Outside a dancer’s ear, frenzied fingers from one hand fluttered. Later, the dancers leaned toward each other with a whisper gesture. They expertly melted to the floor together. Whatever conflicts they faced, they resolved and became a stronger couple because of them. Christopher and Skinner kept eye contact with each other, and they effectively translated the intensity between them to the audience. I was ready to watch “Actions speak louder” again immediately.
Like Christopher and Skinner, guest artist Tina Fratello also showed how to keep an audience’s attention by focusing her gaze. So confident was her expression, from the moment the lights hit her, even before she moved, you knew you could sit back in your seat and you’d be taken on a fun ride. Fratello’s solo work, “Square Root of My Heart,” from 2009, proved sassy and enjoyable. To a jaunty pop tune “Academia” by Sia Furler and Daniel De Mussenden Carrey, she let loose, swiveling around in an office chair, with pointed toes, and making the chair turn by standing on it and swooshing her hips.
Guest choreographer Gabrielle Campagna delivered a playful piece as well with her 2011 work “Semigloss”. Three dancers (Flemingloss, Kamrath, and Donnie Walker) clowned among paint cans, which littered the stage. A dancer balanced on top of a can of paint, stretching one leg precariously behind. Amid laughter, Walker lifted Kamrath, straight as a stick, her feet tightly tucked in a single paint can, and carried her across the stage. Old timey French songs added to the light-hearted mood. Dance Place’s technical director/theater manager, Ben Levine, is a master lighting designer, and I assume he was responsible for the great lighting throughout the performance. That for “Semigloss,” with scattered large dots of light echoing the round tops of the paint cans, could not have been more perfect.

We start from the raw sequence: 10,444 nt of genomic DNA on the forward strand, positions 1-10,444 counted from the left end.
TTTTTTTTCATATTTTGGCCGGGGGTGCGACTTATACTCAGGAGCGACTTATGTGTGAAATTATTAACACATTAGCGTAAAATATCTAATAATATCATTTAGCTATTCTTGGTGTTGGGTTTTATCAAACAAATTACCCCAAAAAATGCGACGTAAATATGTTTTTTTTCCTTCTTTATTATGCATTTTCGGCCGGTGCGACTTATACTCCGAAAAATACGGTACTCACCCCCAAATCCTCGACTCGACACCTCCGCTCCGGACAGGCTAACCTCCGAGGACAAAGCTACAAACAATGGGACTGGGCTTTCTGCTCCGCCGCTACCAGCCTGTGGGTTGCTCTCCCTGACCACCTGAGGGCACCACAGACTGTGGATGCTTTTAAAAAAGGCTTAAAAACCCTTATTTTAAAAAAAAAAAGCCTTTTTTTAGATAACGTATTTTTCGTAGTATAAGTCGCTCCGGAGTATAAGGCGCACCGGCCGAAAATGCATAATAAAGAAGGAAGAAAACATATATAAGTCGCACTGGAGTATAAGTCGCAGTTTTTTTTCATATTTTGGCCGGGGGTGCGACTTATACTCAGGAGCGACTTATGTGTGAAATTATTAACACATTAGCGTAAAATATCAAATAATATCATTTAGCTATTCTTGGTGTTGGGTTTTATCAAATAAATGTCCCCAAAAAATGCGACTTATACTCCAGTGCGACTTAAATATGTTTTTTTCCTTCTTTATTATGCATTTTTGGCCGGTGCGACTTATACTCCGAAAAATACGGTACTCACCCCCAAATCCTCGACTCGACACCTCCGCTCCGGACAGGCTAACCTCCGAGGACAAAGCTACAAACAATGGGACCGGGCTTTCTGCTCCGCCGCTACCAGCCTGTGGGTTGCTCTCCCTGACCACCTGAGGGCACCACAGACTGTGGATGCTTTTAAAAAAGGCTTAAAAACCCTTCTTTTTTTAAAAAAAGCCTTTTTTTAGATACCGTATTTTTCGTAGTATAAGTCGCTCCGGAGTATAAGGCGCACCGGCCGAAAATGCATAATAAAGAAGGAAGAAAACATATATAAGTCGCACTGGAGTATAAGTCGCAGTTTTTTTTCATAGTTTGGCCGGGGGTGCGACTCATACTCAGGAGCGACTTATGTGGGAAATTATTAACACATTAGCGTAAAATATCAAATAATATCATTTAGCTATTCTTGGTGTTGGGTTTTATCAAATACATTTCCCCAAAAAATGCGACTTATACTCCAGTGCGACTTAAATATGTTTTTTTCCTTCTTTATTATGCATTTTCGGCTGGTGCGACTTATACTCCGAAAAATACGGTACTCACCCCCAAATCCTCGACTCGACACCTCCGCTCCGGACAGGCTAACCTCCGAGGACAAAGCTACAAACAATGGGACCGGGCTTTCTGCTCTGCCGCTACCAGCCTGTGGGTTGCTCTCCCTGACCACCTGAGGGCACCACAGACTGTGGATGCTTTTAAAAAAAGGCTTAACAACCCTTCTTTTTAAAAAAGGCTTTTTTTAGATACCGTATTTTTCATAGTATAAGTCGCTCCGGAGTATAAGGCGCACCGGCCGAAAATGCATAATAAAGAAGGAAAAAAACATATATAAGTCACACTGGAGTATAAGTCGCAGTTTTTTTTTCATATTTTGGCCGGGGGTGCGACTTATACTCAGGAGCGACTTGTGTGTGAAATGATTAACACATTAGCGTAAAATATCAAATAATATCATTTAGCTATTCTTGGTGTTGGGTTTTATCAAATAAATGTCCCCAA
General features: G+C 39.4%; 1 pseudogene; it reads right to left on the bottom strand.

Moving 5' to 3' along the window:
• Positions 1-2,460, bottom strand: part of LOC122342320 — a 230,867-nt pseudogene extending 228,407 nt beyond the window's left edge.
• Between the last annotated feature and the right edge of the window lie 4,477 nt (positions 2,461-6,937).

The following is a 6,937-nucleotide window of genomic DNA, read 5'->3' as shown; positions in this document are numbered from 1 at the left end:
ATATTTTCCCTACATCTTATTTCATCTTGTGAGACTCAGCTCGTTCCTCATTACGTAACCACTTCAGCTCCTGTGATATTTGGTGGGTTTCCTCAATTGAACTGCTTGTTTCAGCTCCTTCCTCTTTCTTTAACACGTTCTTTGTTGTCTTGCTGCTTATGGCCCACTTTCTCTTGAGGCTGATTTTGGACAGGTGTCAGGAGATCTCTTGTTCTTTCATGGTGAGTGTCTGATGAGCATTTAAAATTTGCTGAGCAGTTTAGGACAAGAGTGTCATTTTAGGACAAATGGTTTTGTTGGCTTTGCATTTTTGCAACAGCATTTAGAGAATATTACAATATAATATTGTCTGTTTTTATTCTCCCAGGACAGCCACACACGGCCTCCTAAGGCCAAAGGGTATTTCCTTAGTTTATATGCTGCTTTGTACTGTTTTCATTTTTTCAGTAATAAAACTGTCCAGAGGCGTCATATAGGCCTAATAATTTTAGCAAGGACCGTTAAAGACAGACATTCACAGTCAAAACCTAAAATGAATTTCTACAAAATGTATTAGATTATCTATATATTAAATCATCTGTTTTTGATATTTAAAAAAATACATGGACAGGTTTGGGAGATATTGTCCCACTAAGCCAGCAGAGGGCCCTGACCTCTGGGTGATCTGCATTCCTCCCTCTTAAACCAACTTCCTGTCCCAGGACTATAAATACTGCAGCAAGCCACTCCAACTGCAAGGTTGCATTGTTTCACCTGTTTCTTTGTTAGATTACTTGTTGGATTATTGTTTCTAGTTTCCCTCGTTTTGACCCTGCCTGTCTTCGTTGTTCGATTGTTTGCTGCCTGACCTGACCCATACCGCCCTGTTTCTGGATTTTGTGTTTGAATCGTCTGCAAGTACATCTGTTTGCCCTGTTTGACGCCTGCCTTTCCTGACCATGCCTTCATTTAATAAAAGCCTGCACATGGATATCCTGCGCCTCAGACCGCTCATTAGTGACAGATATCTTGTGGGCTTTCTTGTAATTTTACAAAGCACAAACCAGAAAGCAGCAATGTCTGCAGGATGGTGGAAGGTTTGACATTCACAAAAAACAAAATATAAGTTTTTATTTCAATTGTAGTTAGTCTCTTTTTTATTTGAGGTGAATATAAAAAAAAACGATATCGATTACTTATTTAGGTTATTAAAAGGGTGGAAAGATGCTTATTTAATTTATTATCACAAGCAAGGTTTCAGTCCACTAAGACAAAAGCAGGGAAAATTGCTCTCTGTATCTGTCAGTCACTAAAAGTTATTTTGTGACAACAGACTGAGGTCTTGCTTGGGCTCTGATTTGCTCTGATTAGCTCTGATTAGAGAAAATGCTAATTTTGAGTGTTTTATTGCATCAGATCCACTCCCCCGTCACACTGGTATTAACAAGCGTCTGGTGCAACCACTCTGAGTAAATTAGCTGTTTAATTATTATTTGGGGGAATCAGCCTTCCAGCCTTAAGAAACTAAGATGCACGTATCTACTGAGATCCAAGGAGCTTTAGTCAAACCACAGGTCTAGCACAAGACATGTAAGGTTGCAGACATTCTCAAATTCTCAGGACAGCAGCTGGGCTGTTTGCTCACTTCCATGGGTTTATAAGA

I happened to sit near a friendly pair of audience members: a young French woman briefly in DC through a program sponsored by the U.S. Department of State, and a French translator. After the performance, they politely and diplomatically expressed to me their surprise that a number of the dancers were, well, physically larger than your average stick-thin ballerina. Apparently, only the skinny variety of dancers are typically seen in France. The fact that dancers of many different sizes appeared on the stage made a huge impression on them. From their perspective, although they recognized the importance of technique, they observed that heart is also important, and they assured me they experienced such energy and passion from all of the performers that they soon forgot they were watching dancers who would not fit into the petite dancer mold. It’s a nice lesson for anyone to learn – you don’t have to starve yourself or be born with genes that make it easy to achieve a narrow waist to be appreciated as a dancer.
Another audience member wondered aloud what obligation a choreographer has, if any, to create movement that flatters dancers’ different body types and skill sets. I love seeing a true variety of bodies on the stage, but I’m also prepared to be honest about my aesthetic preferences. Some movement looks better on some people than others, for all sorts of reasons, and, for me, at least, body shape and size are relevant factors. I felt like, rather than taking into account the way the movement looked on each individual, the DancEthos choreographers – Haughn, Kamrath, and company member Elizabeth Odell Catlett – stuck with an artistic vision that encompassed the group as a whole. This didn’t always serve certain dancers well, but I don’t fault the choreographic approach. In fact, there’s something to be said for demanding that the same designated steps be done by everyone, even if the result isn’t optimally attractive. On the other hand, though, I suspect that some of the dancers would have shined more brightly if the choreography had been customized to show off their particular strengths.